Once you’ve worked out your composition and thought about the symmetry of the objects within it, you’re going to have to consider where your light source is coming from. Research has been done into which direction of lighting people respond to best and guess what? People generally prefer paintings lit from the left. Of course, this doesn’t mean you can’t have your light source coming from the right if you want to (and we’ve experimented with both), but you might just find your painting will work better in some cases if you have it coming from the left.
Portrait of Empress Elisabeth Alexeievna, by Vladimir Borovikovsky
3. Left-cheek Bias in Portraits
Now here’s an interesting one. Researchers looked at more than 1000 European portrait paintings produced from the 16th until the 20th century and were surprised at what they found. Almost 60 percent of the time, the subject had their left cheek turned towards the viewer.
Why is this? Some analysts think it’s all to do with our left-right preferences again and our instinctive love of symmetry in art. It’s not always the case though, and it looks as if social standing has some influence on whether it’s the left or the right cheek that’s facing the viewer. For example, academics such as scientists are often painted or photographed with their faces inclined to the right.
Why not try it out yourself? Get a friend to sit for you, and then experiment by having them turn their heads to give the left or right side more prominence. Which do you think works best?
4. The Power of Symmetry in Graphic Novels
We’ve already seen how symmetry in art can be a powerful force, but it can also be used to suggest deeper meanings, such as in the Watchmen graphic novels written by Alan Moore and illustrated by Dave Gibbons. The central character of Rorschach wears a mask that features a symmetrical ink-blot pattern (the Rorschach test used by psychologists) and many of this famous book’s pages are arranged to be perfectly in balance with each other.
On pages 14-15 (the center spread) of Chapter V: Fearful Symmetry, each page is almost a mirror image of the other. Many people have looked into the possible significance of this, but there’s no doubt it helps create a visually-striking spread in a graphic novel. Why not do some experiments yourself? Run an imaginary line down your canvas (traditional or digital) and consider how the objects you’re painting will work if reflected on the other side. Who knows? This might throw up all kinds of creative possibilities and give you some pointers for your next project.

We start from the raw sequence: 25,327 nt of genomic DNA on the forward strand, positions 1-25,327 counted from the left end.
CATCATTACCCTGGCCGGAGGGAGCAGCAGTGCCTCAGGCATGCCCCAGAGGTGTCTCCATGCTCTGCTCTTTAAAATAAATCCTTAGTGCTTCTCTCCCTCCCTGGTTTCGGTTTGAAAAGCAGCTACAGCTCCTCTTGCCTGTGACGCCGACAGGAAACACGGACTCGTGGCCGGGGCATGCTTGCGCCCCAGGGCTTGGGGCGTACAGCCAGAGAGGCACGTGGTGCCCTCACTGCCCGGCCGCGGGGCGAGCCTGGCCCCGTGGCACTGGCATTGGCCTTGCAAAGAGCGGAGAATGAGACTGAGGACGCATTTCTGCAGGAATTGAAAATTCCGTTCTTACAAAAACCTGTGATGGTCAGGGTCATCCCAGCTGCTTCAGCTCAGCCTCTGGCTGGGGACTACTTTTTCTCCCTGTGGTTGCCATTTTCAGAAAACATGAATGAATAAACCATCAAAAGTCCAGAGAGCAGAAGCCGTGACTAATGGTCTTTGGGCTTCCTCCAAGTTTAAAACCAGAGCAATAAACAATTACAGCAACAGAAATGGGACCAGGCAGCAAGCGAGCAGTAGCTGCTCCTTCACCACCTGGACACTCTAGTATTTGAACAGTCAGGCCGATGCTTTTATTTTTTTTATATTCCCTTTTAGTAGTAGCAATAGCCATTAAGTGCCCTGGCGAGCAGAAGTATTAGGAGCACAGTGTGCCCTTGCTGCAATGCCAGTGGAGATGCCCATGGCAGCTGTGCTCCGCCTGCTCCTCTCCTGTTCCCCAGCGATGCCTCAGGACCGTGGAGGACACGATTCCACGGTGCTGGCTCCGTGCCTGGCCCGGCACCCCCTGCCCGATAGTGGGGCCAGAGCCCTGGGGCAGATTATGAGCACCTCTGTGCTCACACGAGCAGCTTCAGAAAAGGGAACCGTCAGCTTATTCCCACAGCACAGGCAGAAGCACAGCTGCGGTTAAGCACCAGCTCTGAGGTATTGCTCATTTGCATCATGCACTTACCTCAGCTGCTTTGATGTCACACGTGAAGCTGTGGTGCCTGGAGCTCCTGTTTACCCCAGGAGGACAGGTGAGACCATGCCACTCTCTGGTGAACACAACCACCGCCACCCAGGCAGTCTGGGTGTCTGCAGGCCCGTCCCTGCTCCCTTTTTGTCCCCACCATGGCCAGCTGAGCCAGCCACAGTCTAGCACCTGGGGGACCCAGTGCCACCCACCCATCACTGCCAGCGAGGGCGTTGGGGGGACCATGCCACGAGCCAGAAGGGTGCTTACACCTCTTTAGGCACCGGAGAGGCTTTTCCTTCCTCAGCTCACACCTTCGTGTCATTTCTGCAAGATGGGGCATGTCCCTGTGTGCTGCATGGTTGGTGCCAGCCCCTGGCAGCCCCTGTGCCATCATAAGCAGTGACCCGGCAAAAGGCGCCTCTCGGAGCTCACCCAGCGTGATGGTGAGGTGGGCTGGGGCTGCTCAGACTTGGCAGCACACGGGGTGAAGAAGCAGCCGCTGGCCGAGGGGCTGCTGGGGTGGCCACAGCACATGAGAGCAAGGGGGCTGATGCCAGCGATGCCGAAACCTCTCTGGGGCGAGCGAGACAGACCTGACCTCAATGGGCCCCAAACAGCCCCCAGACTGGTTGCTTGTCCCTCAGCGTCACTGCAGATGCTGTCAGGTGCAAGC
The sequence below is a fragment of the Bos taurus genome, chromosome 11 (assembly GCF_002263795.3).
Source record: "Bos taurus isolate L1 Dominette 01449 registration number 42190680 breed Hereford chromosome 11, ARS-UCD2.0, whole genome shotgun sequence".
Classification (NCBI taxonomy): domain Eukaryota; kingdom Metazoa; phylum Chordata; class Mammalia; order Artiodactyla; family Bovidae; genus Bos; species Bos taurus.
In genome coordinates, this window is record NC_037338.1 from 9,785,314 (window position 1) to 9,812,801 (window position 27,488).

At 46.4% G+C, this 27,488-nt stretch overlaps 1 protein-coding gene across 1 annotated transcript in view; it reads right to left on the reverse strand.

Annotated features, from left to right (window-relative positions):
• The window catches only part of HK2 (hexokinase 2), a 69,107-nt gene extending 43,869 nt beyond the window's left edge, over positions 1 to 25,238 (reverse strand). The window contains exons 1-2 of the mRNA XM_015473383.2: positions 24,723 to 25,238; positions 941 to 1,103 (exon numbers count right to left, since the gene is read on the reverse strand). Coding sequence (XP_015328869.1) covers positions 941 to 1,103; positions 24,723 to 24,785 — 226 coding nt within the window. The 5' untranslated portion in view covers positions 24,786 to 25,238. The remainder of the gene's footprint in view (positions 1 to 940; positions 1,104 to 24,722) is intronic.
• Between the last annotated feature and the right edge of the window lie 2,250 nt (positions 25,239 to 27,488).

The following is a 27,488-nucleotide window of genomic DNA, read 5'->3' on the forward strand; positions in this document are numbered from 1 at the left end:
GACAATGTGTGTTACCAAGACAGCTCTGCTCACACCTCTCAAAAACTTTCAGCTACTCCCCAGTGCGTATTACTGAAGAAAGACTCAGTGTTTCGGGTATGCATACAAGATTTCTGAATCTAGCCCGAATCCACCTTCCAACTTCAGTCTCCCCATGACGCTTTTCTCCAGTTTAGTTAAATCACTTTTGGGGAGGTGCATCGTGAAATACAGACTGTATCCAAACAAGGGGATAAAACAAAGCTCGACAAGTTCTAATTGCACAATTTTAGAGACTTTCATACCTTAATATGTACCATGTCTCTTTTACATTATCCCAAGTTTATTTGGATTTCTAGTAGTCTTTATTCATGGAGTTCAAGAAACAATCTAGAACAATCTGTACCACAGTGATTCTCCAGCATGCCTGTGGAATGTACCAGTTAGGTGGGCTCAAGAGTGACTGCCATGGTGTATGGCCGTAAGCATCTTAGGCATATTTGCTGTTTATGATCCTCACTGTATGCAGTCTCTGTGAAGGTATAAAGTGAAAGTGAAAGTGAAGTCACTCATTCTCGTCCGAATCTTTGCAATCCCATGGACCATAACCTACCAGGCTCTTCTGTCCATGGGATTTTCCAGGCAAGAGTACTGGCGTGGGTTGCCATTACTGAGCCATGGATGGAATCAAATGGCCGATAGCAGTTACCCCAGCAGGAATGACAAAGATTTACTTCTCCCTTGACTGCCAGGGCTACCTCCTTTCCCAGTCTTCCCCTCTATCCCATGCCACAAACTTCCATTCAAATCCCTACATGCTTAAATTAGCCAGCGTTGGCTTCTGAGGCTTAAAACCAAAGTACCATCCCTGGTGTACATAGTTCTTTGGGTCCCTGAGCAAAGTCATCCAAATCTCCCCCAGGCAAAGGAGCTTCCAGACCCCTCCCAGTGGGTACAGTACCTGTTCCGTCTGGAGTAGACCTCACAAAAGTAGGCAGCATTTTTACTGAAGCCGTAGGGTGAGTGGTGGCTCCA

5. Symmetry and Color Balance
As well as balancing the elements in your painting, we’ve found it helps to consider balancing the colors you’re using too. Artists have employed this trick for centuries, with one of the most famous examples being during the feud which developed between the two British masters, John Constable and William Turner in 1832.
The story? Both these guys were huge in the 19th century and a certain amount of rivalry had developed between them. Therefore, when their paintings were shown alongside each other at the Royal Academy’s summer exhibition, each artist was keen to upstage the other…..
Constable had been working on his elaborate painting of London’ Waterloo Bridge for 10 years and the artists were allowed to continue adding to their work right up until the exhibition opened.
Having noticed how Constable continued to add rich layers of translucent color to his lavish landscape, Turner decided he needed to do something about his seascape, Helvoetsluys, in order to make it stand out.
His decision was simple yet highly effective. Walking up to his canvas, he confidently added a red buoy slightly off-center and stood back, knowing his work here was done. The effect of this small gesture was huge, prompting his rival to exclaim: ‘He has been in here and fired a gun’.
How can you achieve similar power in your composition? Think about the colors you’re using and try to balance them out across the canvas. If you’ve used blue in one section, try adding some of this same color to other parts of your painting. Then, when you feel you’ve got the symmetry right, think about the focal point and how you can really make this pop. Perhaps adding a small amount of a bright, saturated color you haven’t used elsewhere will do the trick?
Thankfully, learning about composition and symmetry in art isn’t difficult. It just takes practice – lots of it. The more you sketch and paint, the more you’ll develop an intuitive understanding of how it works. Why not try it out today and let us know how you get on?